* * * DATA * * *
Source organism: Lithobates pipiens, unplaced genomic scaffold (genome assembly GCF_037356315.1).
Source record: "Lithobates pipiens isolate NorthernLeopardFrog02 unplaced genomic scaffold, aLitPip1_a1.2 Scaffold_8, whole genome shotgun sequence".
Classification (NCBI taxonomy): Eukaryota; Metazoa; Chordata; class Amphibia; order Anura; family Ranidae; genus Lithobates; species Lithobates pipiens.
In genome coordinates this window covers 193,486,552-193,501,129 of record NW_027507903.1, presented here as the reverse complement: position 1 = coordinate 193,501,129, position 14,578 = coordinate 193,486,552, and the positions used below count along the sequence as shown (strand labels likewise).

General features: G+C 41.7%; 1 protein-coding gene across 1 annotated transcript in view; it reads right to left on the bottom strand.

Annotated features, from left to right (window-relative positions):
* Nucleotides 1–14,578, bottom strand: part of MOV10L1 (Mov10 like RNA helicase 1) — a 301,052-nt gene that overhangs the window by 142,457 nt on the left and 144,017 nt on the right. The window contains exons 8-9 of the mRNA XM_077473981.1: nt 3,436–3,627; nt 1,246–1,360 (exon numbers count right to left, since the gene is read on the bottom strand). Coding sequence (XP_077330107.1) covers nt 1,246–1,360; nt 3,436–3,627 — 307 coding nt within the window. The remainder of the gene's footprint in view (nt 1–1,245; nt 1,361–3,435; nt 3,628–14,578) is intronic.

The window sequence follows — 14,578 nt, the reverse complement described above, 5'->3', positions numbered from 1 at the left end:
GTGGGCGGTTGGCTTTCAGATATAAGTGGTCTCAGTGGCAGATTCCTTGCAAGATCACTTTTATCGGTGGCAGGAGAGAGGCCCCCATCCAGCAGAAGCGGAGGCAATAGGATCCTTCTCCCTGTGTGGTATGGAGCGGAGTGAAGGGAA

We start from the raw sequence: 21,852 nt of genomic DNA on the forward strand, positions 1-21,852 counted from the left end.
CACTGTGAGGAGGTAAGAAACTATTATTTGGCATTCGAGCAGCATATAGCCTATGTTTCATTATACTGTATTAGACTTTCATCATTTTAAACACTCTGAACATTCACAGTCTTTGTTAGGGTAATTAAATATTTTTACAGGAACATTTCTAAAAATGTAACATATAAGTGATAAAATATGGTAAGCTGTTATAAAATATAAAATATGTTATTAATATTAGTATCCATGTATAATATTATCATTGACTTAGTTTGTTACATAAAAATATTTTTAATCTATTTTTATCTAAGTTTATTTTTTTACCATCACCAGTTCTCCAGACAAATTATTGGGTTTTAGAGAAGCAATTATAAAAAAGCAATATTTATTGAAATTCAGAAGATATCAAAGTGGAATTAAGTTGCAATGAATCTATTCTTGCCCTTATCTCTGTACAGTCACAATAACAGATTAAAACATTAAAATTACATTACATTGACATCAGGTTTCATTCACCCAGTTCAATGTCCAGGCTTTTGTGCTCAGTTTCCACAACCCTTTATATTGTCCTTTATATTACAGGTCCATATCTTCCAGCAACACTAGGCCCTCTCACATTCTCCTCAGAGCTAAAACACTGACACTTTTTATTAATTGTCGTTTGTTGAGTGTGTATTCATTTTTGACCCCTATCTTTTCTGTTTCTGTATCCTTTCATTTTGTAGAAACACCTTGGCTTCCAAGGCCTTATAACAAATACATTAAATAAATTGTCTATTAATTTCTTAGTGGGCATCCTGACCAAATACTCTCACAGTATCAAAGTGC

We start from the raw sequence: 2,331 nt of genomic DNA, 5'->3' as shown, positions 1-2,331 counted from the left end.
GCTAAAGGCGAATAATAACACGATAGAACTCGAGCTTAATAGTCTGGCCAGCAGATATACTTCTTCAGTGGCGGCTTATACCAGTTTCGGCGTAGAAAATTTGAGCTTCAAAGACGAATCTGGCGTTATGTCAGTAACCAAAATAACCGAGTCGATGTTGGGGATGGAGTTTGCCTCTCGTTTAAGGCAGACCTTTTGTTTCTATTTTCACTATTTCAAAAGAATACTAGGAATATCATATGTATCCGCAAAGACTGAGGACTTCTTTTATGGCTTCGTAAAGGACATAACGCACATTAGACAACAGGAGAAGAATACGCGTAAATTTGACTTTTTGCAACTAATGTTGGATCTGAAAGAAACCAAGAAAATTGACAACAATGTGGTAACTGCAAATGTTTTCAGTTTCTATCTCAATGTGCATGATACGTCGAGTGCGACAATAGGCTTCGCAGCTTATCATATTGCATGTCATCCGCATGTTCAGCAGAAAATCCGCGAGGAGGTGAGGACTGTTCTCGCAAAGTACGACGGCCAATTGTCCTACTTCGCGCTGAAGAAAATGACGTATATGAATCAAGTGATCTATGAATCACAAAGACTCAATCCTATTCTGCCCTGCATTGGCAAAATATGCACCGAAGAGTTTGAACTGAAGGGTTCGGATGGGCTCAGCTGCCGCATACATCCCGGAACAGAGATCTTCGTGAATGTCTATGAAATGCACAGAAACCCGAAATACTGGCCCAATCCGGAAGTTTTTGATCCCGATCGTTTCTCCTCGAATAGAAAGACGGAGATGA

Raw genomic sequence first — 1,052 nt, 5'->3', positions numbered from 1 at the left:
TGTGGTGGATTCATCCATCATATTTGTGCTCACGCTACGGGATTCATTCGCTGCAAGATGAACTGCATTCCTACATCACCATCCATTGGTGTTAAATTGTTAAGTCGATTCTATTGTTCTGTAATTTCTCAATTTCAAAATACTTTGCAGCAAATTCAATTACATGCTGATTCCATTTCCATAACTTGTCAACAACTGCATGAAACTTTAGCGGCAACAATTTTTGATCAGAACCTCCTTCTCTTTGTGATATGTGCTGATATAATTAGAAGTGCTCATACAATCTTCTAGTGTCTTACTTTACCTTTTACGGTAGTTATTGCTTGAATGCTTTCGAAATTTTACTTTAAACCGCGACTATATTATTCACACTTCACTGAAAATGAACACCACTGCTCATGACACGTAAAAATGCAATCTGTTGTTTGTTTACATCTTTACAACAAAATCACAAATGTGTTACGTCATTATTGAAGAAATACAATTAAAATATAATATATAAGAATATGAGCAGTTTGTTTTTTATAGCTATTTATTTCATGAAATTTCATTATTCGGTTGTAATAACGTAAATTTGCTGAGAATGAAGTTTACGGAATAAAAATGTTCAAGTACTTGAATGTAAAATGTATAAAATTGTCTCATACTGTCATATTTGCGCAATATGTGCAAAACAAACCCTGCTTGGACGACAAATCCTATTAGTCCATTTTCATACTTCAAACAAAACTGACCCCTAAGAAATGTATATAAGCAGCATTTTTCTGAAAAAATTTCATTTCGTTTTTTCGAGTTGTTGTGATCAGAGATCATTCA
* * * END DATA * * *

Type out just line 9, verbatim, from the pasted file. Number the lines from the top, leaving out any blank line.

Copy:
GTGGGCGGTTGGCTTTCAGATATAAGTGGTCTCAGTGGCAGATTCCTTGCAAGATCACTTTTATCGGTGGCAGGAGAGAGGCCCCCATCCAGCAGAAGCGGAGGCAATAGGATCCTTCTCCCTGTGTGGTATGGAGCGGAGTGAAGGGAA